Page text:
When the brakemaster pulls the brake lever, the brake shoes between the wheels of the last car are pressed to the sides of the track, which slows the train down due to friction. The braking system is therefore completely mechanical. The brake shoes are made of 12 mm (½ in) spring steel and weigh about 10 kg (22 lbs) each.
Behind the brake shoe is a wedge, there are two of them per car. If the train stops uphill, the wedges bite into the wooden wedge rails next to the actual rails. This prevents the train from rolling backwards. The wedges also make a recognizable tinkling sound when they hit the wedge rails on the lift hill and on every uphill.
In addition to the mechanical main brake, the train has a back-up brake system using compressed air which has been added to the trains in the 1960s. It can be used, for example, in the event of a main brake failure. The system was not in the original drawings, so it is Linnanmäki's own design. The compressed air system is operated from valves located next to the brakemaster's seat, which release air from the tank to the cylinder under the third car of the train. The piston in the cylinder pushes the brake shoes between the wheels of the third car to the sides of the track. The compressed air brake can also be activated remotely from the platform: electric current supplied to the rails is routed through the wheels of the train to the solenoid control of the air brake valve, therefore activating the air brake.
An important part of the train's compressed air system is also the horn, which can be used to notify other trains and the brakemaster working on the platform, in a situation when, for example, a train has stopped in the middle of the course.
Due to the ride experience which has remained original, Vuoristorata has been awarded the Coaster Classic designation by the American Coaster Enthusiasts club. The title is prestigious, given to only 30 roller coasters in the world. Vuoristorata meets the criteria for the title, which are the hallmarks of a classic wooden roller coaster:
- The trains have one-piece lap bars that lock in only one position
- The seat is shared by both passengers, and there are no dividers between the passengers
- The cars do not have high backrests or headrests that hinder the passengers' visibility
- There are no gates or other seat-specific queuing for the train at the platform
Vuoristorata works like most other roller coasters, i.e. the trains are lifted by machine power to the highest point of the track, from where they roll to the end of the track by gravity. As a result, each hill and curve has to be lower than the one before, as friction reduces the kinetic energy of the train during the course. In addition to this, the brakemaster slows down the speed of the train by braking during the course, so that the ride is safe and as comfortable as possible for the customers.
Therefore Vuoristorata's trains do not have motors at all, even though many people think so. The entire platform area is also slightly downhill, so the trains start to roll forwards by gravity when the brake is released.
Vuoristorata's train is pulled to the top of the first hill by a 22 mm (⅞ in) diameter steel wire. The train grabs the wire at the bottom of the first uphill by means of grippers at the bottom of cars 1 and 2, and the train detaches from the wire at the beginning of the top curve. The gripper consists of two spring-loaded metal jaws, between which the wire is squeezed. The grippers open as the train runs over the opening rails at the beginning and at the end of the lift hill, so the gripping system works completely mechanically.
The wire is driven by an electric motor. Originally, the engine room of Vuoristorata housed a R22 model motor made by Brook Motors in the 1930s, and the gearbox was manufactured by Scania-Vabis in Sweden in 1951. In 2016, the technology was completely overhauled. The current power source is Finnish-made ABB 75 kilowatt IE4 induction motor controlled by a VFD, which rotates the wire drive wheel through a Magnagear right angle gearbox manufactured by Dodge Industrial.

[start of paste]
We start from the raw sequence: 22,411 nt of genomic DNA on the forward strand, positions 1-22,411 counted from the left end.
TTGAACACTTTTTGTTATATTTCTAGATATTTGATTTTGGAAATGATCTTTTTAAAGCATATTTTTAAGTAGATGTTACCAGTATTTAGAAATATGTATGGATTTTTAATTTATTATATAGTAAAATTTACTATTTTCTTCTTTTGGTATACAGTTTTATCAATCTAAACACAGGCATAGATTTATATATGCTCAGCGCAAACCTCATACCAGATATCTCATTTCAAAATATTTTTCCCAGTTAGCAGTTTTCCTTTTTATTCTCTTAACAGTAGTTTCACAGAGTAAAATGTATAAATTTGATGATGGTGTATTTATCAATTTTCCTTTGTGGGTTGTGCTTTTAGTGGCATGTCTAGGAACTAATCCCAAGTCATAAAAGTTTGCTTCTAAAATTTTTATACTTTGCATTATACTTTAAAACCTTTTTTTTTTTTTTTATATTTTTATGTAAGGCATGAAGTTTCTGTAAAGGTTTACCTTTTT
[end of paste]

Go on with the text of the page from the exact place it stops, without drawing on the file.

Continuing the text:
The wire moves at the speed of 4 m/s (13 ft/s), which is the speed of the train when it grabs the wire at the beginning of the lift hill. The wire is rolling continuously while Vuoristorata is running, but when there is no load, rolling it only requires about 2 kW of power from the motor.
The total length of the wire is 200 meters (656 ft), and it is usually replaced annually. The hand-braided wire is spliced, i.e. the ends are joined by hand.
The trains of Vuoristorata are serviced at the two-story depot located in the middle of the roller coaster. The trains are taken to and brought from the depot via manual switchtracks, which are like big jigsaw puzzles. Trains under maintenance are stored at the depot and on the side track located in the tunnel.
The number of trains in use depends on the amount of customers in the park, so trains that are in use can change even daily. There are usually two or three trains in use. With three trains, Vuoristorata's capacity is already 1,100 customers per hour, which is by far the highest capacity of all Linnanmäki's rides.
After each opening day, the trains in use are run to the tunnel to their designated spots for overnight storage. There is a service station at the platform where the trains are inspected every day before being put into service.
A lot of work not visible to customers is done at Vuoristorata through the winter. During off-season extensive maintenance takes place: all trains are disassembled and thoroughly serviced, and wooden parts of Vuoristorata are being renewed on a certain section. The renewed parts and track sections are built according to the old ones, so that the ride experience remains the same.
When replacing the stacks, i.e. the sides of the track, the old stacks are removed by cutting them with a chainsaw, and new stacks are made from fresh lumber according to the track profile by bending and nailing the boards on top of each other. Finally, long bolts are installed through the stacks. During the process, the measuring device is used to make sure that the track is flat and the width of the track is correct. When changing the vertical columns, the track is supported so that the structure cannot move.
The iconic lighting of Vuoristorata consists of the red neon sign installed in 1991 and the so-called "running lights" consisting of a total of 3,030 bulbs. The light chains following the shapes of Vuoristorata have been in place since the beginning, but for the first two decades they were static. For the 1971 season, the electrification of the lights was rebuilt and the bulbs were connected to sets of eight lamps. When the relays turn off and on one lamp of the set at a time in sequence, it creates an illusion that the lights are "running" along the track.
Originally, the running lights were 15-watt incandescent bulbs, but they have since been replaced in the 2010s with 2-watt LED bulbs, which are significantly more energy efficient. The need to replace LED lights is also quite small compared to the old bulbs.